Describing his experience of +Gene when he spoke recently to a forum in Ft. Lauderdale, the young man goes onto say: “ … my views on religious people have shifted dramatically. Sure there are still the hate-filled bigots who use religion as a weapon. But that doesn’t represent them all.
There are people like Bishop Robinson who simply want to use the lessons of God to make true change in the world. Honestly, he forced this jaded gay man to try and accept religious folks, or at least not write them off completely. If he can do that, I have every confidence that he can open the eyes of the world …”
This young man didn’t get the family he expected OR the church he expected – and rejected by both he rejected them in return. Yet Gene Robinson’s witness changed that – or at lease “budged” it. And if he can do that, I too have every confidence that he can open the eyes of the world.
Yes, the schism du jour presents challenges to both the Episcopal Church and our wider Anglican family. It is rare to pick up a paper or open your email and not find yet-another plot development in what I’ve come to think of as the real-life reality-show: “As the Anglican World Turns.” And yet they are also times of great opportunity. We are surrounded by people who didn’t get the family they expected or the church they expected … and who have not yet heard about a church where Holy Family Values have nothing to do with gender or genetics and everything to do with grace and the good news of God’s inclusive love available to all.
Did you see the ad placed by the national Episcopal Church in the Los Angeles Times yesterday? It read in part:
The Episcopal Church is emerging stronger for its insistence that all are welcome and full participants in Christ’s body. If this Christmas you are seeking a faith community that welcomes diversity of opinion and room for many voices building on more than four centuries of history, please consider visiting an Episcopal Church congregation near you.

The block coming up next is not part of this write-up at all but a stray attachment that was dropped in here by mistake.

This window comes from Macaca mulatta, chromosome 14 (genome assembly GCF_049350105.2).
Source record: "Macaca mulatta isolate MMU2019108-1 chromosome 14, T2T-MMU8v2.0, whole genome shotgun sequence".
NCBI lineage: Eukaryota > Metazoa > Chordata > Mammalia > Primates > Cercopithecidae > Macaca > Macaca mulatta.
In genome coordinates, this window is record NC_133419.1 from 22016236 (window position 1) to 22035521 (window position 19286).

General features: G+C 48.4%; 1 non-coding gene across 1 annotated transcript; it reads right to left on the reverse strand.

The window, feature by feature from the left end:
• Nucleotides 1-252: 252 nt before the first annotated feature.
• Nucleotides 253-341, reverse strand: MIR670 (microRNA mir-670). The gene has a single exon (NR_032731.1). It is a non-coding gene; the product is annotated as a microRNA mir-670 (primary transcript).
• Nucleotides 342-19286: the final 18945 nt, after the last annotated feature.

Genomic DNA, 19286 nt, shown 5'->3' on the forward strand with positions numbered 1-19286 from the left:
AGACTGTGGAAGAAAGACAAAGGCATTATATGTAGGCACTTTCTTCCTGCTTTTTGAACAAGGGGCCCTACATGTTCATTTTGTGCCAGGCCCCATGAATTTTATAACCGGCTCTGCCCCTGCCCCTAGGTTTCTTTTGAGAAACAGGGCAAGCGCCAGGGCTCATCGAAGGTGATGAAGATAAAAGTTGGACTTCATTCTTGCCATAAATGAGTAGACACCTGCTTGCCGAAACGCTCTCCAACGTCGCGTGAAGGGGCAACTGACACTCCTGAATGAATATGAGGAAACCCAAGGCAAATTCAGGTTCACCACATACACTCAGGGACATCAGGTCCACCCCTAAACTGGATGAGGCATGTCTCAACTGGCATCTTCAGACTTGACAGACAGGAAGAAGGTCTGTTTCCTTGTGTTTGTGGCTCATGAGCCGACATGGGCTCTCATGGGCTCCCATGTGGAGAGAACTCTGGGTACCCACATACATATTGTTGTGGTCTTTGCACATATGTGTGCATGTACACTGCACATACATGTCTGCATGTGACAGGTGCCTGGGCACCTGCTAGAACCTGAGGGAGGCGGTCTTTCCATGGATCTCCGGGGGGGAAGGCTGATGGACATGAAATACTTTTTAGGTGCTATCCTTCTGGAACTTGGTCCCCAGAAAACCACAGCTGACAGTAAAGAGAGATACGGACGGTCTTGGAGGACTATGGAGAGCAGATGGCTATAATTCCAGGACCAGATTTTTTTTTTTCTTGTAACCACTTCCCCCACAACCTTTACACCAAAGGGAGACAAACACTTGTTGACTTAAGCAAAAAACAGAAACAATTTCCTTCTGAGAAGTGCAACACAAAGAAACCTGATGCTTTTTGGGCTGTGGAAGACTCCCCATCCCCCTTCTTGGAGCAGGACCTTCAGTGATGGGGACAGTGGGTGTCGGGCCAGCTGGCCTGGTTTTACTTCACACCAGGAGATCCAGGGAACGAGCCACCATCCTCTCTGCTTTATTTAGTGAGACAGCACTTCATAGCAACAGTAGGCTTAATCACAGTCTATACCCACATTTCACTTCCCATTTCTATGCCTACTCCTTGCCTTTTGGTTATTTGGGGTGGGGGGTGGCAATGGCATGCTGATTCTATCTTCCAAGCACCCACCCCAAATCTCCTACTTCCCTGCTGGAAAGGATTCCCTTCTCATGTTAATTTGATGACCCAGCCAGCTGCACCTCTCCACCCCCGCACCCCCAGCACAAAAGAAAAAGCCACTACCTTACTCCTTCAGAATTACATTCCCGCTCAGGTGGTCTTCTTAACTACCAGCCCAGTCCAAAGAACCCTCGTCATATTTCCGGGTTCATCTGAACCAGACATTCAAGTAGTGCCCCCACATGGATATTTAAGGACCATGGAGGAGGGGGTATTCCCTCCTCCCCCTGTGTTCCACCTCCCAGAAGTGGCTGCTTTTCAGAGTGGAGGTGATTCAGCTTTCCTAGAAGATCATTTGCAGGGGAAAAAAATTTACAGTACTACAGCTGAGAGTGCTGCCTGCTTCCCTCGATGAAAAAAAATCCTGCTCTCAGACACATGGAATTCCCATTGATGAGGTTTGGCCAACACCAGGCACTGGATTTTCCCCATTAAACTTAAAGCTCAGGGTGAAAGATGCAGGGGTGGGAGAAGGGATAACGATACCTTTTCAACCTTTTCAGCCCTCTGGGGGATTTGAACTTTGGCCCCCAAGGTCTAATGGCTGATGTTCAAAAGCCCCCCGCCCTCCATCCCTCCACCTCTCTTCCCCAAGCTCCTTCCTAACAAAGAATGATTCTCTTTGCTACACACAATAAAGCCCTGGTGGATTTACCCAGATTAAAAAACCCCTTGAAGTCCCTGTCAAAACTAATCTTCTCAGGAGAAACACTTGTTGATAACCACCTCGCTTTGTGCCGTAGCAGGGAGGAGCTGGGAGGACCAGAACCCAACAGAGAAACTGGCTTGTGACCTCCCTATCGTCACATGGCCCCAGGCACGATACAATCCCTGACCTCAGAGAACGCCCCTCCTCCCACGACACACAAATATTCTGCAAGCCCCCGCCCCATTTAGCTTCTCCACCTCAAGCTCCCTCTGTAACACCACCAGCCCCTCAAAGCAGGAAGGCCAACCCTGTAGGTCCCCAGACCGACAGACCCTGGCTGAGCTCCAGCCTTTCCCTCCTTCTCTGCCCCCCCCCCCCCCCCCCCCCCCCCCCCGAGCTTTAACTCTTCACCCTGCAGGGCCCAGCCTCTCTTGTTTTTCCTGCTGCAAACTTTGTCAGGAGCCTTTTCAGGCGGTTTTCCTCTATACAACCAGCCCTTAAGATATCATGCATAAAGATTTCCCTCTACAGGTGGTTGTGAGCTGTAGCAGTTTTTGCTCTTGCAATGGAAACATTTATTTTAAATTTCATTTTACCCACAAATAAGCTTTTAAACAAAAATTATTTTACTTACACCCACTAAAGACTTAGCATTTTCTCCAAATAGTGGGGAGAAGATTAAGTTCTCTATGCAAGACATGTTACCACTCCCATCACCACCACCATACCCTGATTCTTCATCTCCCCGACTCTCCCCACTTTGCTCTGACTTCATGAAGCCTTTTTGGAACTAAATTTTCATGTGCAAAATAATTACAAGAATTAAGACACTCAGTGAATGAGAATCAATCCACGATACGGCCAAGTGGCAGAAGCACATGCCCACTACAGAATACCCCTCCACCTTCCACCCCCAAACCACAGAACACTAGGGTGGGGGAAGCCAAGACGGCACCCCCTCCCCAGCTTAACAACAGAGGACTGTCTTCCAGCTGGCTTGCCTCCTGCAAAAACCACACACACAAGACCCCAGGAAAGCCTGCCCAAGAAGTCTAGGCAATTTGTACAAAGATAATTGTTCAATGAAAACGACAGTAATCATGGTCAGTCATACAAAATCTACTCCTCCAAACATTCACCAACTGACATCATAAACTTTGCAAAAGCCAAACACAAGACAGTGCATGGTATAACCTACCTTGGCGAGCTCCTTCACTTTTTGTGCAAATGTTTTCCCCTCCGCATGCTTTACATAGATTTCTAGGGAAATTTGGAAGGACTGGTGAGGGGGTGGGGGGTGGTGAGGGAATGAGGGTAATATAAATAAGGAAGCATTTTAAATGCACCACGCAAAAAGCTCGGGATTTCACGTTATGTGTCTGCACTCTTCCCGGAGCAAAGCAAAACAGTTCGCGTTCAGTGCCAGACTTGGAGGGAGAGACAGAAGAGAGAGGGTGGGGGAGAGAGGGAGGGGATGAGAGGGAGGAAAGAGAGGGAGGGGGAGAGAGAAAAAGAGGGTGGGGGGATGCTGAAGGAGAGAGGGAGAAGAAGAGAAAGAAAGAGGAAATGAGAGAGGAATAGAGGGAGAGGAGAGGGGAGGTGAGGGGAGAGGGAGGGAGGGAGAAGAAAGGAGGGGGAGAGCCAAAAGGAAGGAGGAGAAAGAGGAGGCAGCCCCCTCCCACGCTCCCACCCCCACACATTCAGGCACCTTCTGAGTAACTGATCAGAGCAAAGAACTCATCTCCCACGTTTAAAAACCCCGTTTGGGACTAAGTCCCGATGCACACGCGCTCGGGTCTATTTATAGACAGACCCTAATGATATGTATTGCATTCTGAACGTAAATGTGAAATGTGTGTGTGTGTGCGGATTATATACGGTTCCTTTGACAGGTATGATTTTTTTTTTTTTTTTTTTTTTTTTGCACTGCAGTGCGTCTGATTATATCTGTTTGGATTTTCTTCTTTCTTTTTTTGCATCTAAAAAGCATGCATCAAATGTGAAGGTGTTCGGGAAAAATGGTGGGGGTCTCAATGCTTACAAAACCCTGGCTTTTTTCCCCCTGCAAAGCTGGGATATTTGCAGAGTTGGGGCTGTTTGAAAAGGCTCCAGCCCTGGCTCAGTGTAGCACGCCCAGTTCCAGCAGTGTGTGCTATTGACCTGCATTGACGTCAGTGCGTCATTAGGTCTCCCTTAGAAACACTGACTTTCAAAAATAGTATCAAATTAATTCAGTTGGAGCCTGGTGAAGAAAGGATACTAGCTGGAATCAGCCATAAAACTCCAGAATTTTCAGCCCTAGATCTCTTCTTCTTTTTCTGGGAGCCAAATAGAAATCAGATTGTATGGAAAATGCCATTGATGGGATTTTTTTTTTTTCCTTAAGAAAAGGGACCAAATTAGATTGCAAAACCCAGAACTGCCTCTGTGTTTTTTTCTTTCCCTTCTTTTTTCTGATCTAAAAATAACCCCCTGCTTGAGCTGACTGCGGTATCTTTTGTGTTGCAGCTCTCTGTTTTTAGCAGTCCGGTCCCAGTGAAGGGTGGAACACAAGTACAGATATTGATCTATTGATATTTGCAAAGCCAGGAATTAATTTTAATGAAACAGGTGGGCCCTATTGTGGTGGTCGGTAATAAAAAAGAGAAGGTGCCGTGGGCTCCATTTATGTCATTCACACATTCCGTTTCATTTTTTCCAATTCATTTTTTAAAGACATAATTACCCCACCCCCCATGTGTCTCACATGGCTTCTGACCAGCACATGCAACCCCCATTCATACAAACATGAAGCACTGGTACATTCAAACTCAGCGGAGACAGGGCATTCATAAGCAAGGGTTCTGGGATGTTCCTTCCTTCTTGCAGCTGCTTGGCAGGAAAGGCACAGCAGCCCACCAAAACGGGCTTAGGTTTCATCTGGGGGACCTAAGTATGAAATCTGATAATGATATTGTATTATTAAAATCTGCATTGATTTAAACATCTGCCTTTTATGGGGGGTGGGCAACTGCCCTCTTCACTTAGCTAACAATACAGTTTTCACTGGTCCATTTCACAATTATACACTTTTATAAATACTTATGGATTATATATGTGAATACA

No, God is not yet finished with the Episcopal Church. In fact, I think God has her work cut out for her in the weeks and months ahead getting the Episcopal Church to the point where “all are welcome and full participants in Christ’s Body” is not just ad copy but reality. But I’m hopeful.
I’m hopeful that we can open the eyes of the world – or at least of the worldwide Anglican Communion. I’m hopeful that just as Brian had to get over not having the family he expected in order to embrace the family he had, the rest of the Communion can get over not having the uniformity it expected – and can embrace those in the American and Canadian churches celebrating the Holy Family Values being lived out in the lives and witness of the gay and lesbian faithful.
Maybe it’s my own lived experience of reconfiguring a family on the other side of a marriage that gives me the hope we can also reconfigure a church on the other side of a schism.
Or maybe it’s because, as we prepare to welcome again the Prince of Peace into this war torn world, we prepare to glimpse again in that baby in the manger the hope of all humanity for relationships restored, creation fulfilled and God’s love so alive and so real we can reach out and touch it – love described in these words from John Shelby Spong’s “Christpower:”
O Come, O Come Emmanuel – make us agents of the power to live in the Eternal Now and give us grace to live your Holy Family Values all the days of our lives. And may the God of hope fill us -- those we love, serve and challenge -- with all joy and peace in believing, these last days of Advent and always. Amen.
Here in this life we glimpse
almighty life-giving force
of this universe
in startling completeness
in a single person.
Men and women tasted
the power that was in him
and they were made whole by it.
They entered a new freedom,
a new being.
They knew resurrection and what it means to
live in the Eternal Now.
So they became agents of that power,
sharing those gifts from generation to generation,
creating and re-creating,
making all things new.